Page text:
The important thing to keep in mind in both of these situations is that you’re likely to want to choose a battery bank with a relatively small storage capacity. Smaller battery banks come with less of an up-front cost and are more likely to have shorter payback periods than their larger counterparts, thanks to the fact that it’s easier to fully utilise their capacity every day (and possibly more than once a day).
Enphase’s AC Battery is proving to be a popular retrofit option in Australia thanks to its modularity and small size. (Image via Enphase Energy.)
2. Add on batteries plus more solar panels
If you do have some extra roof space available, adding more panels along with some batteries could be the way to go – especially if your primary aim is greater energy independence. In fact, this is turning out to be one of the most popular approaches to battery retrofits that we are seeing here at Solar Choice.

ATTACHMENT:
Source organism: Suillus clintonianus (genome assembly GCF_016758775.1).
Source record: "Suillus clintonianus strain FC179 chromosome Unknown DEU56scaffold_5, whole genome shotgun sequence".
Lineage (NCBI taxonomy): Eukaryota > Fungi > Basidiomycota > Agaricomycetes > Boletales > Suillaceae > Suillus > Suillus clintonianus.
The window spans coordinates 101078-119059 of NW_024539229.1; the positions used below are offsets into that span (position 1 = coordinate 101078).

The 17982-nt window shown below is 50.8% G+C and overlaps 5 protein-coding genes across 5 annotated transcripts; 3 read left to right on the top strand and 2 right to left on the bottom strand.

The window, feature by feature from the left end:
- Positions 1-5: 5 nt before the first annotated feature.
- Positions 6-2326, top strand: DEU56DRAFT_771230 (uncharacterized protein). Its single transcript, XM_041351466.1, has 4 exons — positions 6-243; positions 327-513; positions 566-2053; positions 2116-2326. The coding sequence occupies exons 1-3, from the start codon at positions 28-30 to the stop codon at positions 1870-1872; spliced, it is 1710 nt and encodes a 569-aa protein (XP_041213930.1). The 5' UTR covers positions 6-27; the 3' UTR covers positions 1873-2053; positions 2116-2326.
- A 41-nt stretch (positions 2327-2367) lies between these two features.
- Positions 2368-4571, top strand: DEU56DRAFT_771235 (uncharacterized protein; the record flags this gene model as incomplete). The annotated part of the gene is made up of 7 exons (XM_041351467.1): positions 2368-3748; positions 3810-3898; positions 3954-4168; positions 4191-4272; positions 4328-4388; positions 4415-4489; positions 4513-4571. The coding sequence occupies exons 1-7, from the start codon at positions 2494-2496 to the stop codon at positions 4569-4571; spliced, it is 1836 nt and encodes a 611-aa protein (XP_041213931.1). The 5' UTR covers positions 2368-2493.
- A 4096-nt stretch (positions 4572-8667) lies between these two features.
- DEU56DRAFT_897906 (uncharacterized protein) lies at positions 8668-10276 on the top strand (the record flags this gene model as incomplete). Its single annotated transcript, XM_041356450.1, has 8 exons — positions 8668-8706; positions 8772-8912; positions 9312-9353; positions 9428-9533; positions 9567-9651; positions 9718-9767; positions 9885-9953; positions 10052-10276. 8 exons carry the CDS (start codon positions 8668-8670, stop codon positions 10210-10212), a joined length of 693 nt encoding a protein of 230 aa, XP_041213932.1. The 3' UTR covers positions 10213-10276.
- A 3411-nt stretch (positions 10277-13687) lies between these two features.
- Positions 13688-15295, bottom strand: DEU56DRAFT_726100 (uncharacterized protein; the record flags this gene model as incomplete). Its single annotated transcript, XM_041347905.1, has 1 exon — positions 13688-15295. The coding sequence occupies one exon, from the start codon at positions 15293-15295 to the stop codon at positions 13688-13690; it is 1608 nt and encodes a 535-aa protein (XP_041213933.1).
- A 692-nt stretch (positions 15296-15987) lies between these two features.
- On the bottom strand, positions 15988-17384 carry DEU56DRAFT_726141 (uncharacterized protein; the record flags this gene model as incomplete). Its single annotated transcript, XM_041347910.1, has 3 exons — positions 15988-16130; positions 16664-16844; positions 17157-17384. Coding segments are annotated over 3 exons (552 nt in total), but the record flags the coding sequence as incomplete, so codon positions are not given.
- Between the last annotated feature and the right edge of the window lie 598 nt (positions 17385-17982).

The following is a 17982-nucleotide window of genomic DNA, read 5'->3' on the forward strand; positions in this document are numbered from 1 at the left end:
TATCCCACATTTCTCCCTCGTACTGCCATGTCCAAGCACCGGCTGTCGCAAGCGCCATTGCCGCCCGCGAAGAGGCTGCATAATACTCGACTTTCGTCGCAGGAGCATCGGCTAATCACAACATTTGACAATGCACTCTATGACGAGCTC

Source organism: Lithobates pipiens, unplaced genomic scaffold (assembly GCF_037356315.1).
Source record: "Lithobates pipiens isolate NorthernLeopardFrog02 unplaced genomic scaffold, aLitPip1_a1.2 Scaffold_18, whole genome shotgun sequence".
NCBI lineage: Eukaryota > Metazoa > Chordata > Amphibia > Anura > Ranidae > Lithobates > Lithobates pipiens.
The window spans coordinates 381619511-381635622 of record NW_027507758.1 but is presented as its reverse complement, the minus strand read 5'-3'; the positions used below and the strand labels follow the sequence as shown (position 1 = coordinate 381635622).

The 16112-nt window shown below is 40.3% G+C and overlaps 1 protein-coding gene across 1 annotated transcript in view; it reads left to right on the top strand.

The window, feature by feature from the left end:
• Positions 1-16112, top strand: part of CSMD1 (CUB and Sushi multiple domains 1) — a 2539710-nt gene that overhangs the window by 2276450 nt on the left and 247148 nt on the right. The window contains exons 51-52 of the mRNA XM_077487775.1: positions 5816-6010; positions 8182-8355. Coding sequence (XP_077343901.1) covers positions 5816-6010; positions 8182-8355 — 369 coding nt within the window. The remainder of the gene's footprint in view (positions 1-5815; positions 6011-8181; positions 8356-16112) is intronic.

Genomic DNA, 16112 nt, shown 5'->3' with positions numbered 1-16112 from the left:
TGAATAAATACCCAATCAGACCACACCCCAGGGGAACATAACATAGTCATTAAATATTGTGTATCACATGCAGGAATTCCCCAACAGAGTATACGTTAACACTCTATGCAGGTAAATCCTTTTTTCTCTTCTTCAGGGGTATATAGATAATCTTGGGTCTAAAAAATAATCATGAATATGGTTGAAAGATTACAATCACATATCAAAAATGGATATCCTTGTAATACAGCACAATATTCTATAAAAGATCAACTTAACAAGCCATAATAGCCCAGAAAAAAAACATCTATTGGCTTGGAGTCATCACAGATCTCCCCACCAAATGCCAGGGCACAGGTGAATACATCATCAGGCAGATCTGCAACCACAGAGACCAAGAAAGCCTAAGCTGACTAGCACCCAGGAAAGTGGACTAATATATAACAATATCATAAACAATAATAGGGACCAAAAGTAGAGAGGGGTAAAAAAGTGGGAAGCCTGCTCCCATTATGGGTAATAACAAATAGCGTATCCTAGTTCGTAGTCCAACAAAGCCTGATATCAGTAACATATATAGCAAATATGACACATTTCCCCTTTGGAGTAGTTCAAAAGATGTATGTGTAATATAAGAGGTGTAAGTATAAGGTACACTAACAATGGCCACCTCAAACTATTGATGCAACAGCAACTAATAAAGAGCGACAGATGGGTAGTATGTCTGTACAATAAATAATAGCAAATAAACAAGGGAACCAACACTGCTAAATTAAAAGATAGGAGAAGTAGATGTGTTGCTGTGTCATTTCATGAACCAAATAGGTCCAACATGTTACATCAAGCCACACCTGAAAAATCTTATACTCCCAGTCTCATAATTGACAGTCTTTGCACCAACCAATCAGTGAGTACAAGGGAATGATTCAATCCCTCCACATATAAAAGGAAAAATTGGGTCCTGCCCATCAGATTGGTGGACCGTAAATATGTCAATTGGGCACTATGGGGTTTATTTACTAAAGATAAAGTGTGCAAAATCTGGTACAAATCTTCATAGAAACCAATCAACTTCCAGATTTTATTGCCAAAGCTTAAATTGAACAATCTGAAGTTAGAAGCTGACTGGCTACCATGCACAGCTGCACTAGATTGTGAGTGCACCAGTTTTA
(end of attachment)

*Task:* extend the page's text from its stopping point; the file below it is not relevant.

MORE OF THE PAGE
In order for a larger battery bank to make sense for a home, the attached solar system should have enough capacity to easily fill the batteries up to the brim – preferably even during the short days of winter. Solar PV is affordable in Australia, so adding excess solar capacity can still make financial sense even if you don’t use 100% of the energy they produce.
Battery prices, meanwhile, are still just a bit too high to be a ‘no brainer‘ for most grid-connected homes (although they’re already starting to be attractive). So if you have the will and budget to add batteries, you can probably also justify adding a bit more solar at the same time.
The options for retrofitting solar and batteries do not differ significantly from adding batteries alone. They include:
- For systems installed around five years ago, it makes sense to replace the existing inverter with one with a larger capacity that is also capable of supporting batteries. Keep in mind, however, that in this instance it may be necessary for the installer to bring all aspects of the installation up to current standards – which could cost a bit more than a simple inverter replacement. (Ask your installer about this.)